The U.S. District Court for the Southern District of Ohio, Eastern Division, has ruled in an Employee Retirement Income Security Act (ERISA) lawsuit filed against L Brands Inc., an entity best known as the former parent company of Bath & Body Works and Victoria’s Secret.
The ruling strikes down two related dismissal motions filed by the defendants, one alleging the court lacks subject matter jurisdiction and the other suggesting the complaint fails to adequately state a claim for relief. This outcome, though far from the end of the matter, opens the door for discovery and potential settlement—or trial.
A former participant in the L Brands 401(k) Savings and Retirement Plan sued the plan sponsor in late November last year, alleging various plan fiduciaries breached their duties under ERISA by allowing excessive fees for recordkeeping and investments. The complaint says the “401(k) Averages Book” shows the average cost for recordkeeping and administration in 2017 for plans that were much smaller than L Brands’ plan was $35 per participant. It says participants in the L Brands plan were paying $56 per participant throughout the period covered by the lawsuit.
The defendants are also accused of failing to monitor the average expense ratios charged to similarly sized plans for investment management fees, which, together with the plan’s allegedly high recordkeeping and administrative costs, renders the plan’s total plan cost “significantly above the market average for similarly sized and situated defined contribution [DC] plans,” according to the complaint. The lawsuit also accuses plan fiduciaries of failing to use the least expensive share classes for mutual funds on the 401(k) plan’s investment menu.
In its new ruling, the District Court considers both dismissal motions in turn, noting that, when a defendant seeks dismissal for both lack of subject matter jurisdiction under Federal Rule of Civil Procedure 12 part (b)(1) and failure to state a claim under part (b)(6), a court must consider the “12(b)(1) motion” first, because the “12(b)(6) motion” will become moot if subject matter jurisdiction is lacking. After doing this, the court says the plaintiffs’ complaint clears both hurdles as required.
Regarding the 12(b)(1) motion, the court recounted how the defense argues the plaintiff lacks standing because she released her claims under the terms of a separation agreement she entered into in 2019 with L Brands. This document contains a provision in which she relinquished any legal claims “with respect to any aspect of her employment” or her “separation of employment.”
The court’s ruling rejected this argument, explaining that the plaintiff has sufficiently alleged both constitutional and statutory standing. It explains the analysis as follows: “The plan in question is a defined contribution plan. Although [the lead plaintiff] is a former participant in the plan, she has participant standing under Section 502(a)(2) because she still retains a colorable claim for vested benefits. For instance, in the event that her lawsuit on behalf of the plan is successful, a restoration of benefits back to the plan would result in a financial benefit to individual participants. Thus, the plaintiff sufficiently meets the requirements for statutory standing under ERISA Section 502(a)(2).”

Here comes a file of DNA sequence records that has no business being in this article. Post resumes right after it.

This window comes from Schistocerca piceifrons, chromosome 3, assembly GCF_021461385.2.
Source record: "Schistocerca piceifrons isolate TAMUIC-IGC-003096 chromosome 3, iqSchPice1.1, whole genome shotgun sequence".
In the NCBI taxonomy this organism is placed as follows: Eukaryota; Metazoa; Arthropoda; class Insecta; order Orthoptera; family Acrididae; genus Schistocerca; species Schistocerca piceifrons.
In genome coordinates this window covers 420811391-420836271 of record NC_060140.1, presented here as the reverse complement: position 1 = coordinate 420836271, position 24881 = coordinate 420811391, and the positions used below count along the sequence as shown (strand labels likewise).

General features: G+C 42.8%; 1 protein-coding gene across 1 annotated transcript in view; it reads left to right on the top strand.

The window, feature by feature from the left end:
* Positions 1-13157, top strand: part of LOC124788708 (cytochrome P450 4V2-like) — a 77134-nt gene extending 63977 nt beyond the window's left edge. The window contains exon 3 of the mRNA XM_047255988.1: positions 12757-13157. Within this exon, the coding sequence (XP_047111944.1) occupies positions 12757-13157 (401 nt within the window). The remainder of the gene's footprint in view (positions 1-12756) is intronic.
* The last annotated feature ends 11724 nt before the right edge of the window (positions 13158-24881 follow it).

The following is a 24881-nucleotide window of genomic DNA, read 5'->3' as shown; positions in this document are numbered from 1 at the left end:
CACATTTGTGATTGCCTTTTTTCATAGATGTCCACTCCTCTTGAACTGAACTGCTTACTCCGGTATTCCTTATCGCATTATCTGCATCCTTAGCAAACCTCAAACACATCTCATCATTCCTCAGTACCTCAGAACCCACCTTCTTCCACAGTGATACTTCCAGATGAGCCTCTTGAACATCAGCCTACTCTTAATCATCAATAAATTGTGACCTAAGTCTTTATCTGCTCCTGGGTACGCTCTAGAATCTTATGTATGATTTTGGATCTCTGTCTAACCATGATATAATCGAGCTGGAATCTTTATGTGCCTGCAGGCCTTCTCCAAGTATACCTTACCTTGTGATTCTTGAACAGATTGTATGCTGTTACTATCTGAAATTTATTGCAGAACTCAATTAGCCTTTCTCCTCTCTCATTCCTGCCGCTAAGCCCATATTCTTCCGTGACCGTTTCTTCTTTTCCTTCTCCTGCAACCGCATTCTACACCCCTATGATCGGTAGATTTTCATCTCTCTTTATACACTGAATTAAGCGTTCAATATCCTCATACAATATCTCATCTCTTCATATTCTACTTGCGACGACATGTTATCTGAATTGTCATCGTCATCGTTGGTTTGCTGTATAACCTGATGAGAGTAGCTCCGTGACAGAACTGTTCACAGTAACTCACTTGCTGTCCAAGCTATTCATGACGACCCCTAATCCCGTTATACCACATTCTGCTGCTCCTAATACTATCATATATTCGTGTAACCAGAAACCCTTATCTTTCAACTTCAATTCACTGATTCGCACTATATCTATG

The ruling engages in some fairly nuanced analysis before concluding, in essence, that properly pleaded and factually plausible claims of fiduciary mismanagement made on behalf of the participant of a DC plan identify a “concrete injury” that is redressable by a court and falls within the scope of Article III standing under the U.S. Constitution.
Another important part of the ruling explains that the existence of a signed separation agreement that seeks to limit some forms of litigation cannot be used as grounds to dismiss the suit at this juncture. The court says the release signed in this specific case has none of the general release language cited in other opinions that have favored defendants citing separation agreement clauses, calling the agreement in this particular case “unequivocally narrower in scope,” as it relates only to claims concerning the lead plaintiff’s employment.
From here, the rest of the fairly lengthy and complicated ruling turns to the 12(b)(6) motion. The core of the defense’s argument is that claims based solely on price do not plausibly infer misconduct by defendants. For example, they suggest the plaintiff’s argument that the plan should have unquestionably been able to obtain recordkeeping and administrative services for “significantly lower than $35 per participant” does not stand up.
Ultimately, the court decided that the lead plaintiff is correct in arguing the dismissal motion misconstrues the complaint’s allegations.
“The complaint does not allege that $35 is the only reasonable fee,” the ruling states. “Rather, the plaintiff’s metrics utilized in the complaint show that the fees were excessive compared to other plans and, as such, that the defendants failed to prudently monitor plan expenses. … The plaintiff’s complaint alleges that the L Brands plan has paid the same administrative fees throughout the class period, despite its significant growth in plan assets and participants, from which a reasonable inference may be drawn that the defendants failed to leverage the plan’s economies of scale and negotiate to reduce such fees.”The full text of the ruling is available here.
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